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OPPORTUNITIES FOR ENVIRONMENTAL APPLICATIONS OF MARINE BIOTECHNOLOGY: PROCEEDINGS OF THE OCTOBER 5-6, 1999, WORKSHOP It is unclear which, if any, UNCLOS provisions may govern activities related to marine biotechnology. If the activity is viewed as “bioprospecting, ” it could be interpreted as a mining activity governed by the International Seabed Authority. If, however, it is interpreted as scientific research, as is typically the case to date, or as resource collection activity, such as fishing, then other policies will provide the access framework. This policy question is as yet unresolved, and it is worth noting that suggestions have been made for the creation of protected area networks on the high seas to protect the hydrothermal vent communities and other areas of high biological significance. Deep sea hydrothermal vents, home to many potentially industrially valuable microorganisms, exist not only in national waters, but also in areas where national jurisdiction is not clearly established, either because of conflicting claims or because the area is beyond national jurisdiction and falls within the purview of common heritage of mankind. Although access to resources in these areas is currently dependent on the availability of deep-sea technologies, it could, in the future, depending on the location of the vent area, be subject to Coastal State regulation by the Coastal State or by an international governing authority. ISSUES OF BIOSAFETY The Convention on Biological Diversity establishes the policy framework for biosafety issues. Addressed in the Convention, biosafety is the safe transfer, handling, and use of any living modified organisms (LMOs) resulting from biotechnology (UNCED 1993, p. 19.3). Moreover, the Convention calls for Parties to: “establish or maintain means to regulate, manage, or control the risks associated with the use and release of LMOs resulting from biotechnology which are likely to have adverse environmental impacts that could affect the conservation and sustainable use of biological diversity, taking also into account the risk to human health.” (UNCED 1993, p. 11). Key issues revolve around the lack of knowledge between how LMOs may interact with their environment, including competition with other species and their impact on nontargeted species in the ecosystem. Additionally, the perception exists that developing countries may be used as testing grounds for the release of LMOs. The Biosafety Working Group was created under the auspices of the Convention in November 1995 to clarify and resolve these issues. Negotiations are still ongoing, but if and when a biosafety protocol is developed, it will likely contain provisions regarding transboundary movement of LMOs: advance informed agreement, risk assessment, and
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OPPORTUNITIES FOR ENVIRONMENTAL APPLICATIONS OF MARINE BIOTECHNOLOGY: PROCEEDINGS OF THE OCTOBER 5-6, 1999, WORKSHOP management; capacity building; information exchange; reporting and compliance; issues of liability and compensation; and socioeconomic considerations. Although enforcement of biosafety provisions may be challenging, such policies may be instrumental in cultivating public acceptance of biotechnology products and providing the clear regulatory frameworks for biotechnology firms that are necessary for sound investment strategies. PUBLIC PERCEPTIONS OF BIOTECHNOLOGY Another issue of relevance to the US marine biotechnology industry is public perception of the industry and its products. To date, much public interaction with biotechnology has taken place in a negative context. The most notable clashes between the public and the biotechnology industry have involved concerns voiced regarding field testing of genetically engineered microbial pesticides, levels of bovine growth hormone in dairy products, and genetically engineered agricultural products. It may be, however, that these concerns arose from perceived levels of risk resulting from a lack of scientific understanding or from inadequate communication between the industry and the public sector (Fleising 1991). Benefits to society resulting from biotechnological processes are rarely as well publicized as the risks. For example, the public has virtually no way of differentiating a biotechnologically derived pharmaceutical product from one that has been manufactured through other methods. Yet, it is likely that few individuals would decline an important medical treatment based on its origin. Public perception has the potential to affect the development of the industry. In a survey conducted by the Center for the Study of Marine Policy, 65% of industry representatives reported that ethical issues and related public perceptions could affect development of the field (Cicin-Sain and others, Forthcoming). Opportunities for increased public awareness include outreach associated with benefit-sharing agreements, such as the Merck-InBio partnership. Such partnerships can serve as a vehicle to highlight important uses and applications of marine biotechnology and to demonstrate partnerships that meet both goals of economic development and conservation and sustainable resource use. Additionally, educational venues—schools and learning centers, such as science centers and aquariums—could provide platforms to teach the public about biotechnology and its contributions to sustainable resource use and the protection of human health. In summary, both policy issues and social perspectives may affect the advancement of the marine biotechnology industry. Additional research is needed to help in further articulating some of the policy frameworks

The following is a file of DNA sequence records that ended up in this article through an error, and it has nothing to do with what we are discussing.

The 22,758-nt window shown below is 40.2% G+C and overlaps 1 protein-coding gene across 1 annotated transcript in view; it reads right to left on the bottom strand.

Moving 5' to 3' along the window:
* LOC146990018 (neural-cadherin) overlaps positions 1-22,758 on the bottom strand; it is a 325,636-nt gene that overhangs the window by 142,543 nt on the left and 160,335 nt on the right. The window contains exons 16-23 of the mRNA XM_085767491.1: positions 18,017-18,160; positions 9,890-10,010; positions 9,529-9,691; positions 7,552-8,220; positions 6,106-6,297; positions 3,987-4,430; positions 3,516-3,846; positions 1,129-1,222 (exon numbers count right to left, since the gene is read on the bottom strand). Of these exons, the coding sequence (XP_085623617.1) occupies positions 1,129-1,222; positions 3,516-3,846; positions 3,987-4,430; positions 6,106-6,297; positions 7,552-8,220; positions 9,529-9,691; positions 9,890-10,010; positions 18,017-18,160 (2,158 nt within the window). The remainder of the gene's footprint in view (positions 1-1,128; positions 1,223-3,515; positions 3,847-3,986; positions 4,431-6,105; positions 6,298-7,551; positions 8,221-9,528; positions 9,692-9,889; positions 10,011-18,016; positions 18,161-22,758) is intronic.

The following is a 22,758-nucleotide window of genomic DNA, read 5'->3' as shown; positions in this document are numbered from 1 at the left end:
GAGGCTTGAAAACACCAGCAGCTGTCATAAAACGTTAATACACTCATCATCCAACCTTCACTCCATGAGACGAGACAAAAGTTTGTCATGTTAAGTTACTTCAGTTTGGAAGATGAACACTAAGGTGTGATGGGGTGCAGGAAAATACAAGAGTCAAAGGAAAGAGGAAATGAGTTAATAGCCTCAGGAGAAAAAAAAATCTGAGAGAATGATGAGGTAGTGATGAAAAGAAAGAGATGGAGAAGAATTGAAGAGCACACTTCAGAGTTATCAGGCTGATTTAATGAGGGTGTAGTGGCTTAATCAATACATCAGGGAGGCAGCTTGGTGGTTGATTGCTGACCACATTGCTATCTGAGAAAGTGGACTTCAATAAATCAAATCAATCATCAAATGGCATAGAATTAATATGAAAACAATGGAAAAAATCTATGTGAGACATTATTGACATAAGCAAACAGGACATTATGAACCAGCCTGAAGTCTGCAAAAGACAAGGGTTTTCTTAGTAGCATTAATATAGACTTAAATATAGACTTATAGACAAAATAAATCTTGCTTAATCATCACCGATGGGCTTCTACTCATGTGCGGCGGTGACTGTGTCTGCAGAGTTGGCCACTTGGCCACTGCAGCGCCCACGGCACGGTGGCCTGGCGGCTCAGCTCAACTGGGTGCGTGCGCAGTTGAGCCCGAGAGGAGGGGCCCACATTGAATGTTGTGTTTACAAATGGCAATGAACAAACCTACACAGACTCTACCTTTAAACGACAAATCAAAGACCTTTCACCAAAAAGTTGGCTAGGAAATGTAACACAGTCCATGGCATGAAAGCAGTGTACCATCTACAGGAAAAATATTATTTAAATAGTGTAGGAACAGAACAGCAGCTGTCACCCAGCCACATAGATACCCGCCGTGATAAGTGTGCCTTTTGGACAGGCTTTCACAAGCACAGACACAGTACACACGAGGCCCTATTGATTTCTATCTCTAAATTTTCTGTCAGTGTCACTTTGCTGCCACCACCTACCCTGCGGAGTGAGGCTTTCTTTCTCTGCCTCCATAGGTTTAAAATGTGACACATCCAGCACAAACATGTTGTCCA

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OPPORTUNITIES FOR ENVIRONMENTAL APPLICATIONS OF MARINE BIOTECHNOLOGY: PROCEEDINGS OF THE OCTOBER 5-6, 1999, WORKSHOP that govern access to marine resources and field testing of new products and processes and to provide additional insight regarding public response to and reception of new biotechnology products and processes. REFERENCES Cicin-Sain B. Knecht RW, Jang D, eds. 2000 Policy Issues in the Development of Marine Biotechnology. Newark, DE: University of Delaware Center for the Study of Marine Policy. (Forthcoming). Fleising U. 1991 Public perceptions of biotechnology. In: Moses V, Cape RE, eds. Biotechnology: The Science and the Business 93. New York: Hardwood Academic Publishers. Reid WV. 1993. Biodiversity Prospecting: Using Genetic Resources for Sustainable Development. Washington, DC: World Resources Institute. UNCED [United Nations Conference on Environment and Development]. 1993 Convention on Biological Diversity. New York: United Nations Department of Public Information. UNCLOS [United Nations Convention on the Law of the Sea]. 1983 The Law of the Sea with Index and Final Act of the Third United Nations Conference on the Law of the Sea. New York: United Nations Department of Public Information. Vargas E. 1997 Summary of Terms for the INBio-Merck & Col., Inc. Collaboration Agreement. <Evargas@quercus.inbio.ac.cr>.